I think I’m going to dapple in the first two for now, though I’d like to challenge myself with the third sometime soon and will update this when I do so.

Response:

1.  Sounds I love: the melodic vocals of the song birds that wake me and sing me lullabies in the summer.  The crisp Pffftt when someone opens a can of soda.  A genuine belly laugh gurgled from a niece or nephew.  The satisfying crackle of a fire, or cereal just submerged in milk.  The fluid ripples of a harp.  The melancholy of piano music.  The tap-tapping of corpulent rain drops on the rooftop.  A tongue clicking…once.  The ting of wind chimes and crystal.  Ocean waves and the way their foam sizzles through the pebbles.  Sounds I hate: TV commercials that blare louder than the shows they invade.  The dull thuds of neighbors existing above and around me in apartment buildings.  Car alarms.  Phones and classroom bells ringing.  Cheesy R&B vocals and the ootz-ootz-ootz of dance club music.  Buzzers.  Car horns.  The creaking of my desk chair.  Human voices babbling too loudly on public transportation.  Belches, and the laughter that follows them.

2.  What I hear now: Echoes of children’s voices undulate on the air as it carries their afternoon playtime imaginings across the square.  The steady pulse of a car or building alarm cuts through persistently with a piercing beep that makes my left eardrum throb and contract.  The hum and buzz of street traffic ebbs and flows with the Doppler Effect as cars and lorries approach and flee, the road too stop-and-go to allow continuous whirring and vrooming to meld into the whooshing roar of a waterfall that could let me remotely imagine I am amidst and one with nature.  The upstairs neighbors return with thumping and scuffling on carpeted stairs and a child’s commentary on the school day before jangling keys swing and collide as one of their own unlocks the door with a heavy click muted by friction.  The thumping continues overhead, plodding about more swiftly with a child finding freedom back in her home quarters and is soon accompanied by scuffs and skids and creaks.  All the while, I hear the clacking of the keyboard keys beneath my fingers as they yield and either stomp out letters in quick succession like the notes of a piano concerto (clicking and space-barring to a waltz, perhaps) or pause with the dreaded silence of a writer’s hesitation…a silence that is not quiet, but containing the overlapping tracks of sound previously described; a silence that a writer fortunately does not always hear when seeking out the soundscape of her storyworld.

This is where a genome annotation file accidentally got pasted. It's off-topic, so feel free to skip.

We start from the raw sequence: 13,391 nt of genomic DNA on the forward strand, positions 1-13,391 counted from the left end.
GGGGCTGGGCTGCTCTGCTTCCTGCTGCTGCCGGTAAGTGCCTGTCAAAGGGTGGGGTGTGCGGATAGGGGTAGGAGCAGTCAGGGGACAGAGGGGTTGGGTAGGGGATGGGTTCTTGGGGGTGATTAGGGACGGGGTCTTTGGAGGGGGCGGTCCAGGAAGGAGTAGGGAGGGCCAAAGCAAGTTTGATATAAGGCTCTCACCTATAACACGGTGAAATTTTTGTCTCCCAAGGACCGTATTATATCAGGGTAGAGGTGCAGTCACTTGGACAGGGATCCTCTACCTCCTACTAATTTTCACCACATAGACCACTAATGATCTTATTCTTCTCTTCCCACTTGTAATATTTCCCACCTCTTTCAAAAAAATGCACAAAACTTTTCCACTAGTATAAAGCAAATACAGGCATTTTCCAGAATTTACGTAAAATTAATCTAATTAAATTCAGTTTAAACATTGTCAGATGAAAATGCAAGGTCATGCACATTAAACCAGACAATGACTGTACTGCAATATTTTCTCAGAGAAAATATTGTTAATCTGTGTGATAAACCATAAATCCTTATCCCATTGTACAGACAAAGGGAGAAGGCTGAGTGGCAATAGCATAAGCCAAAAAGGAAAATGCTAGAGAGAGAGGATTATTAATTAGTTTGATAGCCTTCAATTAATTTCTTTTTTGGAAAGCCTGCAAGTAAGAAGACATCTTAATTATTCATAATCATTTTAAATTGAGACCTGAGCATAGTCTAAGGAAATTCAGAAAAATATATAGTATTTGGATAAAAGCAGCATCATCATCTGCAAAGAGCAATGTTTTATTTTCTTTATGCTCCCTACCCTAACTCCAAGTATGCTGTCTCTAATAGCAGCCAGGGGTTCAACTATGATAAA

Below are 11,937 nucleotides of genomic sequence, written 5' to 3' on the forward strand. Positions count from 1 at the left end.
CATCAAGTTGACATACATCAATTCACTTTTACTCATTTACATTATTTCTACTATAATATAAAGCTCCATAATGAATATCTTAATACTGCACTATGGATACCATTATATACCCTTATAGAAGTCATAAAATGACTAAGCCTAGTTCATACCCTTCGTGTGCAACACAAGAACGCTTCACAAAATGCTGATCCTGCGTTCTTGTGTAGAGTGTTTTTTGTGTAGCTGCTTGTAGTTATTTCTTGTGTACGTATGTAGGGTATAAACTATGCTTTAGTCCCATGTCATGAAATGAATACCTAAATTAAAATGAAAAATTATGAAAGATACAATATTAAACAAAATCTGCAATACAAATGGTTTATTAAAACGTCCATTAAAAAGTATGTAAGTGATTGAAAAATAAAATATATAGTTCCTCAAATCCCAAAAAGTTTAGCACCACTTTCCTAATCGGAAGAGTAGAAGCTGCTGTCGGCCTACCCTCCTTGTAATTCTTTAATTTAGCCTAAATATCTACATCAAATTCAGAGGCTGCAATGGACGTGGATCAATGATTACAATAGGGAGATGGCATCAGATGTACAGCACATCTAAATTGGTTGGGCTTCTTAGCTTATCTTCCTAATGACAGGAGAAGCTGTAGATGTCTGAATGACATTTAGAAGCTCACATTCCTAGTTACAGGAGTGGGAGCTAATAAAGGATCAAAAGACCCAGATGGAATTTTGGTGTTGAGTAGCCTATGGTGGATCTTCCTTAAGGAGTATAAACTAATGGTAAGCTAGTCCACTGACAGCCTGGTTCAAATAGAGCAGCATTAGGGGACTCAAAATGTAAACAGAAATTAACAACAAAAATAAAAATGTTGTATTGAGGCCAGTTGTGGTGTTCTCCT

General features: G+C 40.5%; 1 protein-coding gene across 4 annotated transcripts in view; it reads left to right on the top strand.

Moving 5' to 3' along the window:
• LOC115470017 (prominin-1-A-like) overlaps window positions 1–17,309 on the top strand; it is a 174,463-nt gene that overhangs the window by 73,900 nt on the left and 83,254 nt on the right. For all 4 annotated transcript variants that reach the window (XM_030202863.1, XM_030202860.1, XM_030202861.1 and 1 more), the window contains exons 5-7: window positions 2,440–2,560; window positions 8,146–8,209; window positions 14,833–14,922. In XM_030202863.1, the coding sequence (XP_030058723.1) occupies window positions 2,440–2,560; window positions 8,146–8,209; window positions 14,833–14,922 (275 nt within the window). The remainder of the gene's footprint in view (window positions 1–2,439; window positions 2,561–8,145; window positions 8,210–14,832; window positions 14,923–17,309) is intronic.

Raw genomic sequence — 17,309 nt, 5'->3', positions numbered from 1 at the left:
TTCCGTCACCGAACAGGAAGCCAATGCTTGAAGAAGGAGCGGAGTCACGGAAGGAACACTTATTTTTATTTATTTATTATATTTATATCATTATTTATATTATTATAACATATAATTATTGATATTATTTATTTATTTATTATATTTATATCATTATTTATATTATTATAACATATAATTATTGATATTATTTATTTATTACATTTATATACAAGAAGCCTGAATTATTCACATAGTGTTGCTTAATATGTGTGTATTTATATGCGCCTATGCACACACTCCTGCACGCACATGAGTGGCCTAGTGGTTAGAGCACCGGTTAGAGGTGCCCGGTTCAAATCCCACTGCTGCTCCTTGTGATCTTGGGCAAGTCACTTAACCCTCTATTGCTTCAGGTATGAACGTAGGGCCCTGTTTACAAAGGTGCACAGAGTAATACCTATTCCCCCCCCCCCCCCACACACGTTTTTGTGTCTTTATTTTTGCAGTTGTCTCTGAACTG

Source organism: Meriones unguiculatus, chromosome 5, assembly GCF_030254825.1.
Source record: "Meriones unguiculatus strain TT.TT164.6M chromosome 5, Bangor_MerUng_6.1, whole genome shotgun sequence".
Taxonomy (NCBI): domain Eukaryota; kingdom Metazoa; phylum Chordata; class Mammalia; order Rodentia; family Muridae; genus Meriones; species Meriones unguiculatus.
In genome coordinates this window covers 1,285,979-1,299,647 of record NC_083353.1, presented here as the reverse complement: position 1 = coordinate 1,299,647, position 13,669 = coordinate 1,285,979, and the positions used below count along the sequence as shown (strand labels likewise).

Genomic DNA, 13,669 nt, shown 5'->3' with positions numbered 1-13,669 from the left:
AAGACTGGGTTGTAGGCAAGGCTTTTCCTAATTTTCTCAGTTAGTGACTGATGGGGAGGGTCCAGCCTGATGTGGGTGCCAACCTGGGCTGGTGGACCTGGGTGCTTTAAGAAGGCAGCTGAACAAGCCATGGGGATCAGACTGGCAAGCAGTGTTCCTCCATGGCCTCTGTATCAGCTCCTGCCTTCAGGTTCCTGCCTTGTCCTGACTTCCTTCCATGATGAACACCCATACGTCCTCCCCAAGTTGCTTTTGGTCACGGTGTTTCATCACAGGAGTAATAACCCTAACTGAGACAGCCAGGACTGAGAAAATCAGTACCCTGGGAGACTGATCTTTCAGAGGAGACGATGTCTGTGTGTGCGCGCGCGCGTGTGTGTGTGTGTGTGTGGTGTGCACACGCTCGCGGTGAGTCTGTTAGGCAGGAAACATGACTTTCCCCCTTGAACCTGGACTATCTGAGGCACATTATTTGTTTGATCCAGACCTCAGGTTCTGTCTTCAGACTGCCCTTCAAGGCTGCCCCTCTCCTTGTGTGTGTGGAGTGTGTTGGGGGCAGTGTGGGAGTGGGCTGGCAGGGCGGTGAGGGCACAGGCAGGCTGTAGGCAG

Reflection:

As I attempt to quiet all the sounds and voices, real and imagined, swarming in my mind so that I can concentrate on reading for a while, I’ll close with this little tribute to onomatopoeia:


Taste No Evil

The Prompt:

The title gives it away, no?  Continuing to explore the senses through our writing, today’s prompt (page 16 of Room to Write) is about describing what surrounds us through our sense of taste.

Response:

Just took a sip of water, which tasted of cool, filtered nothing until leaving a plastic aftertaste at the tip of my tongue.  If I licked this crystal water goblet, it might taste of my bland lip balm caked at its rim.  If I ran my tongue along the smooth glassy surface of this desk, it might taste of bitter dust with a hint of metallic at the edges.  If I stuffed my sock monkey that sits on the desk into my mouth, its dry fibers might have a dried oatmeal, shredded wheat quality, much like the linen-covered journal resting beside it, though the latter might have an added hint of salt or chemical from its black dye.  The napkin in front of my keyboard would dissolve on my tongue almost too quickly to detect an unexpected sweetness of bran.  As I gaze through a pane of glass at the potted plants on the window sill, I imagine snapping into their thick, rubbery leaves to yield a moist burst of lettuce and aloe, crisp and awakening on the tongue and almost slightly acidic like citrus fruit.  As I further pretend to mash my face down into the soil, I taste the gritty mineral-rich dirt and strain in trying to swallow down the rusted-penny tinged taste of dried and brittle clay.  Looking further on to the leafless branches across the road, I sink my teeth in and snap off a twig to savor its dirt-peppered smoky oakiness that slides into the somewhat salted juices of my saliva (the taste-buds of which are still saturated with the essence of chili pepper and coconut curry) as I gnaw on its end.

Reflection: